Dedicated To Your Success

Real Estate, Probate And Business Solutions In Washington, D.C.

05/05/08: Sell Or Rent: A Comment Current Dilemma

Housing Counsel

By Benny L. Kass

Q: We have lived in our house for 15 years and have decided to move. We bought a new home six months ago and tried to sell our old one “by owner.”

We had no success. We had a real estate agent give us a price that he thought the home would sell for. My husband did not like that number because it was too low. He thinks prices will come up again.

Do you think we should sell our home at the going rate or rent it out for a while until the prices come up again? I’m not sure they will, so I think we should just sell it at the best offer, but we thought we would ask for your professional advice.

A: My “professional advice” is probably as good – or as bad – as that of anyone else who is trying to predict when or even if the real estate market will bounce back. Whether to sell or rent is a personal question that only you and your husband can decide, after taking into consideration a number of important factors. Here are some things to consider:

– Tax implications: I suspect that during the 15 years you have lived there, your house has increased in value. You do not want to get hit with capital gains tax on the profit you have made. That means that you will have to live in the house for at least two out of the five years before it is sold. If you can meet this test, and assuming that you and your husband file a joint income tax return, you can exclude up to $500,000 of the gain from tax. (Single people and those married but filing separately can exclude up to $250,000.) This means that if you move out and rent the house, you want to sell it before three years have elapsed. Selling a house that has a tenant is not always easy. Some tenants do not keep the house in the same condition that you or a potential purchaser would like. Some tenants refuse to let you show your house to prospective buyers, even if your lease specifically permits you to do so. You may have to take the tenant to court to get a judge to order showings. Thus, even with the best intentions of selling the house within three years, you may find yourself thwarted and so lose the valuable tax exclusion.

Being a landlord: Not everyone is cut out to be a landlord. You have to learn the local landlord-tenant laws, and make sure that your lease conforms to those laws. For example, different jurisdictions place limits on the amount of the security deposit you can collect when you lease the house. In the District, tenants have a number of rights they don’t have elsewhere, including the opportunity to purchase the house even if you should find a buyer. If a tenant does not pay rent, eviction can be time consuming and expensive. More important, do you want to get calls in the middle of the night complaining that the toilet is overflowing or that the roof is leaking?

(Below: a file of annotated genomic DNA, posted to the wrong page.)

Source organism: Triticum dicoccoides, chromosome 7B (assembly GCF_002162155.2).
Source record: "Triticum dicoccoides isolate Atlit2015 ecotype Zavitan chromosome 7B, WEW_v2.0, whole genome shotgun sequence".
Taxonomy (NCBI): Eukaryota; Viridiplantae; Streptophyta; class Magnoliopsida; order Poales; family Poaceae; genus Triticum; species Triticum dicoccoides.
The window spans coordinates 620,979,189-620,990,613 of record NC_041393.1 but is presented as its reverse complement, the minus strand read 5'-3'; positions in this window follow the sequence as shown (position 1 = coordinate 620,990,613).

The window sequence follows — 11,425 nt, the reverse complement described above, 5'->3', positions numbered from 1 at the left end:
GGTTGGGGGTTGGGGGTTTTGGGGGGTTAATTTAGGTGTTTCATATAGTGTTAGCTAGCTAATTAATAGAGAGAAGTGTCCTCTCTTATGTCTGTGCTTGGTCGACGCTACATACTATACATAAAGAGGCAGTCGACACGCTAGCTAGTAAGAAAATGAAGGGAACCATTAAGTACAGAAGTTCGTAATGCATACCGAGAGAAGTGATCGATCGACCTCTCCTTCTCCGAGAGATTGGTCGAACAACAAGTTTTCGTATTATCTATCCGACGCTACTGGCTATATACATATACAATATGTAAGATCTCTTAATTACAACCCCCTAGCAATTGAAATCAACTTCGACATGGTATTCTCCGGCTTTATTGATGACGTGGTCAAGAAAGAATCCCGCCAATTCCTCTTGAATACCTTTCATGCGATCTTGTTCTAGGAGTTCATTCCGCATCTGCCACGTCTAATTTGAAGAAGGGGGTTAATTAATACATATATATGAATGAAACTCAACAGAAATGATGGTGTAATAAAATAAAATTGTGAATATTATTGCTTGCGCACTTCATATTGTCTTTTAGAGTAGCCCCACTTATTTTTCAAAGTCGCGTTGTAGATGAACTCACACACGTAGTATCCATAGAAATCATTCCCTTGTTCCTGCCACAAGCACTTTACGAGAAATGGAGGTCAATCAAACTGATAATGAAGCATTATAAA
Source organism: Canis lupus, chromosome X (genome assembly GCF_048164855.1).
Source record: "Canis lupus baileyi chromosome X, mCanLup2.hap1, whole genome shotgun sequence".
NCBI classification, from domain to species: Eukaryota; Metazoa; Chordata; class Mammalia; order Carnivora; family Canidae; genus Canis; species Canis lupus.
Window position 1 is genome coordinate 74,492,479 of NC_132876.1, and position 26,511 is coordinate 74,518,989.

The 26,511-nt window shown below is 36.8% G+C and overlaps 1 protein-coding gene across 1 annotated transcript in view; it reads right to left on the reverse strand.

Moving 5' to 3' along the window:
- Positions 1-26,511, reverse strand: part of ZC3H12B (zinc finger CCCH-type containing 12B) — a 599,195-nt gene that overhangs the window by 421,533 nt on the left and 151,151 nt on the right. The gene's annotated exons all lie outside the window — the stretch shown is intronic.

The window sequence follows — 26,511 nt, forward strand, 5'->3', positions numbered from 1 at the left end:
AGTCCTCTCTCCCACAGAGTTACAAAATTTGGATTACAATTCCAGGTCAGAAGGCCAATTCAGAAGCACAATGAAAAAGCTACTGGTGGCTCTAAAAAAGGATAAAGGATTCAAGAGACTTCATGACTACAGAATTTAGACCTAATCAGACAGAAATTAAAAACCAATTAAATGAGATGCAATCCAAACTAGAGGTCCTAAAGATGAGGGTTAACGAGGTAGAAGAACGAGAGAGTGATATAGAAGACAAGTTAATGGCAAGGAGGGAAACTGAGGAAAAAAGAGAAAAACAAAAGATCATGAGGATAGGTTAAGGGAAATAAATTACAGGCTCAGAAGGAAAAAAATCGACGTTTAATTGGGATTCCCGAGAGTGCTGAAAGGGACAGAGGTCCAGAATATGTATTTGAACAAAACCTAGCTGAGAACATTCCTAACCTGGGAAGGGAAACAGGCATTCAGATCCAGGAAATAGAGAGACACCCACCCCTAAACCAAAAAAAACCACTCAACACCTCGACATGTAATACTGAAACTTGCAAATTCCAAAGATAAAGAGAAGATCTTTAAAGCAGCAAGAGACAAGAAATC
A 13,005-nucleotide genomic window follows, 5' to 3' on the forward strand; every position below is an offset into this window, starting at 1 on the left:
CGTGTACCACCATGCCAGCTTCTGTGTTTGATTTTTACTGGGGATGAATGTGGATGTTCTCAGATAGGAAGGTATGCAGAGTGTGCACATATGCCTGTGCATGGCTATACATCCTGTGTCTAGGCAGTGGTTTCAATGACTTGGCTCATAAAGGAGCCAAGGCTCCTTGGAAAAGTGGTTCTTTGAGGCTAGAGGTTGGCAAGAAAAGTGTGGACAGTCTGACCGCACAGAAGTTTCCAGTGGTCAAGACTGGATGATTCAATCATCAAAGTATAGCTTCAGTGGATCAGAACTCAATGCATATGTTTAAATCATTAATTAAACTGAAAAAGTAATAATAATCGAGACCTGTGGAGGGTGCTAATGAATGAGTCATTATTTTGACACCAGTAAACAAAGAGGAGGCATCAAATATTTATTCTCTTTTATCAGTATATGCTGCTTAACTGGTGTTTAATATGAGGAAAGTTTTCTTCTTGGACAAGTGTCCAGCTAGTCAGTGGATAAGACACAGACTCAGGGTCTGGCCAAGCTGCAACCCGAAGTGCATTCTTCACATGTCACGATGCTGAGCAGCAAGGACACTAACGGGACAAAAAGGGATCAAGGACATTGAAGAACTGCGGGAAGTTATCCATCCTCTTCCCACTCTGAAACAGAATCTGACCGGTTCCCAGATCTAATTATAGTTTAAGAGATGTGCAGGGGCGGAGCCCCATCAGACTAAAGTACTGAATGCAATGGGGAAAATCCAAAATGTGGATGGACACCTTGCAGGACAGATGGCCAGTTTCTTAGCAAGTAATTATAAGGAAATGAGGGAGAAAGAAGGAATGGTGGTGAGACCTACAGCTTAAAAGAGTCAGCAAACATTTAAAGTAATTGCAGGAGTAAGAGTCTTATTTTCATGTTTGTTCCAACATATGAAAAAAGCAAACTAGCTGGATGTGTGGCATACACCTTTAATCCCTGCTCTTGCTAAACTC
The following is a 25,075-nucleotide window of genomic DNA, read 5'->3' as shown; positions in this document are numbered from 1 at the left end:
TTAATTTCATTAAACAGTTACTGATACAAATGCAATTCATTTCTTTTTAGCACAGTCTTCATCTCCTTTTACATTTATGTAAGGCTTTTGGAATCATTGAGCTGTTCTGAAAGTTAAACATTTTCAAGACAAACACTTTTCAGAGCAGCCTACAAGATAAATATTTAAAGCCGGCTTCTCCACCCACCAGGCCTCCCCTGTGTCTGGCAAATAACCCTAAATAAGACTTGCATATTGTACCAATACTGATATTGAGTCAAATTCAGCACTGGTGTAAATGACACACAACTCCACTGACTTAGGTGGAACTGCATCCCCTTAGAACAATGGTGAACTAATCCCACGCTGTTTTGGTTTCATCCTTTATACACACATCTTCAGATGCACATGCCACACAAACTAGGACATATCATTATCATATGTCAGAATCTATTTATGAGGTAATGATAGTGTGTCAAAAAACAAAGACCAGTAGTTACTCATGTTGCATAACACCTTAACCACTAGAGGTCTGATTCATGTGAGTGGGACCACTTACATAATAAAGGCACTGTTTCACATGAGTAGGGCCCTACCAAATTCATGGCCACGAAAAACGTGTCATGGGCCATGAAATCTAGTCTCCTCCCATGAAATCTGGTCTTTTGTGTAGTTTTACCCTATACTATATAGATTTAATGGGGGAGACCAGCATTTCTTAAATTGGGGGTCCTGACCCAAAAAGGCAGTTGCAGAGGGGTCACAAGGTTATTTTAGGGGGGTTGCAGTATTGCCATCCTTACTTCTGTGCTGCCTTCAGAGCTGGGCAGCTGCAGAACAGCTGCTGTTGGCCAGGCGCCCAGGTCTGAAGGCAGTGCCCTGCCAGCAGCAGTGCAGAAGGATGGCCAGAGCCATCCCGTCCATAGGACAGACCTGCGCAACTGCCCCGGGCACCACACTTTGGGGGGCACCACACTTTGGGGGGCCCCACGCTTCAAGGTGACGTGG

– Carrying costs: You have already purchased another home. Can you afford to pay for two houses? Keep in mind that to have a buffer between you and your tenant, you may want to hire a property manager. And the manager will want to get paid whether or not you have a tenant – and whether or not the tenant is paying the monthly rent. When you rent out a house, there will be months when it is vacant. But you still have to pay the mortgage and the real estate tax, and carry adequate insurance. Maintenance bills don’t stop, either. All of this costs money, and you have to make absolutely sure that you have – and will have – sufficient resources.

-Benefits of renting: Yes, there are also benefits to being a landlord. You can get tax deductions that are not available to homeowners, such as depreciation. Discuss the details with your financial advisers, because there are specific limitations on the amount that you can deduct, depending on your annual income.

– Future of the market: Here, no one can assist you. Some “experts” are predicting that the real estate market will come back by the end of this year, while others think it may take two or three years. The crystal ball on my desk is cloudy.

But here’s a suggestion. If you decide to rent out the house and you have a lot of equity, you may want to consider refinancing and pulling out some of that money. (Assuming you can find a lender in today’s economy that is willing to make a cash-out loan.) However, first calculate all the potential income and expenses involved with the rental. You do not want to pull out too much money, only to find that the new mortgage payments and other expenses will exceed the monthly rental income.

Another suggestion: Take your time and see if you can get a better offer for your house. Spring is usually a good time to try to sell. Perhaps you will get lucky and find a buyer who will come closer to your price.

In the final analysis, however, if you decide to sell, I am sure you will make a profit. It might not be as large as you would like, or as much as your neighbor got for a similar house two years, ago, but it will still be a profit. Too many people want to forget that property values were going crazy in the past few years, and are disappointed that they cannot sell at those same exorbitant prices. There’s no room for that mindset today.